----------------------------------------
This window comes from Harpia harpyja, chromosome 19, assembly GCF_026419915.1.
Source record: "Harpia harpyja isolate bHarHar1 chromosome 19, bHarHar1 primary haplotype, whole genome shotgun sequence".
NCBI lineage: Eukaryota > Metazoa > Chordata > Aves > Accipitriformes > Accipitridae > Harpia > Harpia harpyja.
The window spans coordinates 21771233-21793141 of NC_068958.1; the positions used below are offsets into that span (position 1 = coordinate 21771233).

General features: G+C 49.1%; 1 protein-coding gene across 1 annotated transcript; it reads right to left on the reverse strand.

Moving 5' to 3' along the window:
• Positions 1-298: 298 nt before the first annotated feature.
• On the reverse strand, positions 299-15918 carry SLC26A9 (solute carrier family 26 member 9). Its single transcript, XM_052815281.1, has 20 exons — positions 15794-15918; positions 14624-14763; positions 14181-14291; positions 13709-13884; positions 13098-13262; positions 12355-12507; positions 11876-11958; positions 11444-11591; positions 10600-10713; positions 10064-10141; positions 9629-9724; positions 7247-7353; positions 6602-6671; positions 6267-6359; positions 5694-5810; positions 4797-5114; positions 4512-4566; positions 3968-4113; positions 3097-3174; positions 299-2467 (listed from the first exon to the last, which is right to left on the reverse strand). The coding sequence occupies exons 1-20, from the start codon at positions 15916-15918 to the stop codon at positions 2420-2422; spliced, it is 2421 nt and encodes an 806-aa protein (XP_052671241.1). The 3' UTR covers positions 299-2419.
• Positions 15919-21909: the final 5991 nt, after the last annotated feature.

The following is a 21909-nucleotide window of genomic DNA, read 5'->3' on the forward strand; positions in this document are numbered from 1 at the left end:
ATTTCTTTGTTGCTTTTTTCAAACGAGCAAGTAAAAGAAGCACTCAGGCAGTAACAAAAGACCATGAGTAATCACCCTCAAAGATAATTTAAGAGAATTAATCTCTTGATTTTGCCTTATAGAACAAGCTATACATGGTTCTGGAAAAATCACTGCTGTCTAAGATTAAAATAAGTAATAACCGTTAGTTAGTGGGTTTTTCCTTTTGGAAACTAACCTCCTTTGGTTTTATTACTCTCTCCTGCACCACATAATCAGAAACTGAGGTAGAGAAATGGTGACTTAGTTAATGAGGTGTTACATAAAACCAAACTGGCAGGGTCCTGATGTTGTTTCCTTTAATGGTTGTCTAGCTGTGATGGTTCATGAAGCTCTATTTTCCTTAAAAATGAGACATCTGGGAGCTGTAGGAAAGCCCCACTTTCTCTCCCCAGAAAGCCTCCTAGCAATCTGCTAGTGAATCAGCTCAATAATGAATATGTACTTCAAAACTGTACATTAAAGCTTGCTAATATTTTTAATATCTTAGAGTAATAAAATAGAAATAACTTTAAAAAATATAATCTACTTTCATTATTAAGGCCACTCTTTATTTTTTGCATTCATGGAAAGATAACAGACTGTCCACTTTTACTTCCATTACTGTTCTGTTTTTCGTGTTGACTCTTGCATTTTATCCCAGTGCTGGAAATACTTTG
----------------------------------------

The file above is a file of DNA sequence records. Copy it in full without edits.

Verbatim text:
This window comes from Harpia harpyja, chromosome 19, assembly GCF_026419915.1.
Source record: "Harpia harpyja isolate bHarHar1 chromosome 19, bHarHar1 primary haplotype, whole genome shotgun sequence".
NCBI lineage: Eukaryota > Metazoa > Chordata > Aves > Accipitriformes > Accipitridae > Harpia > Harpia harpyja.
The window spans coordinates 21771233-21793141 of NC_068958.1; the positions used below are offsets into that span (position 1 = coordinate 21771233).

General features: G+C 49.1%; 1 protein-coding gene across 1 annotated transcript; it reads right to left on the reverse strand.

Moving 5' to 3' along the window:
• Positions 1-298: 298 nt before the first annotated feature.
• On the reverse strand, positions 299-15918 carry SLC26A9 (solute carrier family 26 member 9). Its single transcript, XM_052815281.1, has 20 exons — positions 15794-15918; positions 14624-14763; positions 14181-14291; positions 13709-13884; positions 13098-13262; positions 12355-12507; positions 11876-11958; positions 11444-11591; positions 10600-10713; positions 10064-10141; positions 9629-9724; positions 7247-7353; positions 6602-6671; positions 6267-6359; positions 5694-5810; positions 4797-5114; positions 4512-4566; positions 3968-4113; positions 3097-3174; positions 299-2467 (listed from the first exon to the last, which is right to left on the reverse strand). The coding sequence occupies exons 1-20, from the start codon at positions 15916-15918 to the stop codon at positions 2420-2422; spliced, it is 2421 nt and encodes an 806-aa protein (XP_052671241.1). The 3' UTR covers positions 299-2419.
• Positions 15919-21909: the final 5991 nt, after the last annotated feature.

The following is a 21909-nucleotide window of genomic DNA, read 5'->3' on the forward strand; positions in this document are numbered from 1 at the left end:
ATTTCTTTGTTGCTTTTTTCAAACGAGCAAGTAAAAGAAGCACTCAGGCAGTAACAAAAGACCATGAGTAATCACCCTCAAAGATAATTTAAGAGAATTAATCTCTTGATTTTGCCTTATAGAACAAGCTATACATGGTTCTGGAAAAATCACTGCTGTCTAAGATTAAAATAAGTAATAACCGTTAGTTAGTGGGTTTTTCCTTTTGGAAACTAACCTCCTTTGGTTTTATTACTCTCTCCTGCACCACATAATCAGAAACTGAGGTAGAGAAATGGTGACTTAGTTAATGAGGTGTTACATAAAACCAAACTGGCAGGGTCCTGATGTTGTTTCCTTTAATGGTTGTCTAGCTGTGATGGTTCATGAAGCTCTATTTTCCTTAAAAATGAGACATCTGGGAGCTGTAGGAAAGCCCCACTTTCTCTCCCCAGAAAGCCTCCTAGCAATCTGCTAGTGAATCAGCTCAATAATGAATATGTACTTCAAAACTGTACATTAAAGCTTGCTAATATTTTTAATATCTTAGAGTAATAAAATAGAAATAACTTTAAAAAATATAATCTACTTTCATTATTAAGGCCACTCTTTATTTTTTGCATTCATGGAAAGATAACAGACTGTCCACTTTTACTTCCATTACTGTTCTGTTTTTCGTGTTGACTCTTGCATTTTATCCCAGTGCTGGAAATACTTTG